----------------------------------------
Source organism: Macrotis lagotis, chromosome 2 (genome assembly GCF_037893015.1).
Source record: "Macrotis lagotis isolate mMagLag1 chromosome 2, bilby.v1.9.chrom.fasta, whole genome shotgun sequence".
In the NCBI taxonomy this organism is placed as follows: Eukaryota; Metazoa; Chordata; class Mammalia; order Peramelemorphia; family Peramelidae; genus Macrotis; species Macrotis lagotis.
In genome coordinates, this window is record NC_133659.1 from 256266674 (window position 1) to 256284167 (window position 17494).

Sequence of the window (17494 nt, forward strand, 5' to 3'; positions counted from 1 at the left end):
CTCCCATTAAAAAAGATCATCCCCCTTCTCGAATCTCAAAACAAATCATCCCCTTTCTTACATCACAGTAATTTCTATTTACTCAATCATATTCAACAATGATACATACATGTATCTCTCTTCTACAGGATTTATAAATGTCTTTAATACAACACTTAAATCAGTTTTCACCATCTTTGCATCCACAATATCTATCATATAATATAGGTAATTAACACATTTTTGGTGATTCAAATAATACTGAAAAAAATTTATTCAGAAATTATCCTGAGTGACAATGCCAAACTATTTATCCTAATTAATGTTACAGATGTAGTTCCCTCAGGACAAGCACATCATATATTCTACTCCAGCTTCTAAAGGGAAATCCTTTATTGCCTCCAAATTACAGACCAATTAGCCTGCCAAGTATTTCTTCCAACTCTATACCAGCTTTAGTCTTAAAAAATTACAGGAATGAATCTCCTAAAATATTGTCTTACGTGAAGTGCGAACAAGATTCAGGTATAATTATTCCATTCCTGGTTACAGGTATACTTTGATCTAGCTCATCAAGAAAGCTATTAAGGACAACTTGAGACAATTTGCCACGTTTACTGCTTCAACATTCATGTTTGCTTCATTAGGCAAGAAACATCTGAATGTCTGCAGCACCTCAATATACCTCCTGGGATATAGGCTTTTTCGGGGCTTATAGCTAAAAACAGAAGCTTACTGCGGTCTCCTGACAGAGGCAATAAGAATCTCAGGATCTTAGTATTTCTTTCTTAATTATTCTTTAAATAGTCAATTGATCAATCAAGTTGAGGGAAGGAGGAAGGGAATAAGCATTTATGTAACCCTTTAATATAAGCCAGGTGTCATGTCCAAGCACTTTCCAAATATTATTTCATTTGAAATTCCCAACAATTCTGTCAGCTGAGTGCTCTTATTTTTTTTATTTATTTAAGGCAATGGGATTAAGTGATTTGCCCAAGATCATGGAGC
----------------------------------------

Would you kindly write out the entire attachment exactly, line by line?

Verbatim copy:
Source organism: Macrotis lagotis, chromosome 2 (genome assembly GCF_037893015.1).
Source record: "Macrotis lagotis isolate mMagLag1 chromosome 2, bilby.v1.9.chrom.fasta, whole genome shotgun sequence".
In the NCBI taxonomy this organism is placed as follows: Eukaryota; Metazoa; Chordata; class Mammalia; order Peramelemorphia; family Peramelidae; genus Macrotis; species Macrotis lagotis.
In genome coordinates, this window is record NC_133659.1 from 256266674 (window position 1) to 256284167 (window position 17494).

Sequence of the window (17494 nt, forward strand, 5' to 3'; positions counted from 1 at the left end):
CTCCCATTAAAAAAGATCATCCCCCTTCTCGAATCTCAAAACAAATCATCCCCTTTCTTACATCACAGTAATTTCTATTTACTCAATCATATTCAACAATGATACATACATGTATCTCTCTTCTACAGGATTTATAAATGTCTTTAATACAACACTTAAATCAGTTTTCACCATCTTTGCATCCACAATATCTATCATATAATATAGGTAATTAACACATTTTTGGTGATTCAAATAATACTGAAAAAAATTTATTCAGAAATTATCCTGAGTGACAATGCCAAACTATTTATCCTAATTAATGTTACAGATGTAGTTCCCTCAGGACAAGCACATCATATATTCTACTCCAGCTTCTAAAGGGAAATCCTTTATTGCCTCCAAATTACAGACCAATTAGCCTGCCAAGTATTTCTTCCAACTCTATACCAGCTTTAGTCTTAAAAAATTACAGGAATGAATCTCCTAAAATATTGTCTTACGTGAAGTGCGAACAAGATTCAGGTATAATTATTCCATTCCTGGTTACAGGTATACTTTGATCTAGCTCATCAAGAAAGCTATTAAGGACAACTTGAGACAATTTGCCACGTTTACTGCTTCAACATTCATGTTTGCTTCATTAGGCAAGAAACATCTGAATGTCTGCAGCACCTCAATATACCTCCTGGGATATAGGCTTTTTCGGGGCTTATAGCTAAAAACAGAAGCTTACTGCGGTCTCCTGACAGAGGCAATAAGAATCTCAGGATCTTAGTATTTCTTTCTTAATTATTCTTTAAATAGTCAATTGATCAATCAAGTTGAGGGAAGGAGGAAGGGAATAAGCATTTATGTAACCCTTTAATATAAGCCAGGTGTCATGTCCAAGCACTTTCCAAATATTATTTCATTTGAAATTCCCAACAATTCTGTCAGCTGAGTGCTCTTATTTTTTTTATTTATTTAAGGCAATGGGATTAAGTGATTTGCCCAAGATCATGGAGC